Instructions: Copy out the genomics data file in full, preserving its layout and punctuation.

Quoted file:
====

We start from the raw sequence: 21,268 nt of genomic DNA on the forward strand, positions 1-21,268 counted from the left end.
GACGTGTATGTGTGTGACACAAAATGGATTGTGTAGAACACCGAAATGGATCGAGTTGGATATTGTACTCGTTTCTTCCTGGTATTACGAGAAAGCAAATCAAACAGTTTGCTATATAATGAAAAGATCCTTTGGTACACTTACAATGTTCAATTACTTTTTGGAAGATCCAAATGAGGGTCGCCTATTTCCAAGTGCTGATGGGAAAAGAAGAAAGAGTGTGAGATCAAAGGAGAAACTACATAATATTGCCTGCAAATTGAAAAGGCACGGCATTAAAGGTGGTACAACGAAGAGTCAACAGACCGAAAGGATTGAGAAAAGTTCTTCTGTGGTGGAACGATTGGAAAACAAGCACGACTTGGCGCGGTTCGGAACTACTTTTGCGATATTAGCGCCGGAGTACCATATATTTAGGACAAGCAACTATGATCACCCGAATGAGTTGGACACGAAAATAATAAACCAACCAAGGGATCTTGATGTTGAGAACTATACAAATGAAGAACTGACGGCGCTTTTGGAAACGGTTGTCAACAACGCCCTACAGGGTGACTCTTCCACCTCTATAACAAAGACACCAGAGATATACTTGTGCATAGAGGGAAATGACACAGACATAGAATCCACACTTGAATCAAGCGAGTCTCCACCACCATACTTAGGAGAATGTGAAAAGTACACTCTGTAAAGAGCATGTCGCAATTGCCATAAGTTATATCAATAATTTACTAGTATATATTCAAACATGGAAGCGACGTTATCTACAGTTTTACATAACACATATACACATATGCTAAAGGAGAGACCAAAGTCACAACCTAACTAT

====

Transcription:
We start from the raw sequence: 21,268 nt of genomic DNA on the forward strand, positions 1-21,268 counted from the left end.
GACGTGTATGTGTGTGACACAAAATGGATTGTGTAGAACACCGAAATGGATCGAGTTGGATATTGTACTCGTTTCTTCCTGGTATTACGAGAAAGCAAATCAAACAGTTTGCTATATAATGAAAAGATCCTTTGGTACACTTACAATGTTCAATTACTTTTTGGAAGATCCAAATGAGGGTCGCCTATTTCCAAGTGCTGATGGGAAAAGAAGAAAGAGTGTGAGATCAAAGGAGAAACTACATAATATTGCCTGCAAATTGAAAAGGCACGGCATTAAAGGTGGTACAACGAAGAGTCAACAGACCGAAAGGATTGAGAAAAGTTCTTCTGTGGTGGAACGATTGGAAAACAAGCACGACTTGGCGCGGTTCGGAACTACTTTTGCGATATTAGCGCCGGAGTACCATATATTTAGGACAAGCAACTATGATCACCCGAATGAGTTGGACACGAAAATAATAAACCAACCAAGGGATCTTGATGTTGAGAACTATACAAATGAAGAACTGACGGCGCTTTTGGAAACGGTTGTCAACAACGCCCTACAGGGTGACTCTTCCACCTCTATAACAAAGACACCAGAGATATACTTGTGCATAGAGGGAAATGACACAGACATAGAATCCACACTTGAATCAAGCGAGTCTCCACCACCATACTTAGGAGAATGTGAAAAGTACACTCTGTAAAGAGCATGTCGCAATTGCCATAAGTTATATCAATAATTTACTAGTATATATTCAAACATGGAAGCGACGTTATCTACAGTTTTACATAACACATATACACATATGCTAAAGGAGAGACCAAAGTCACAACCTAACTAT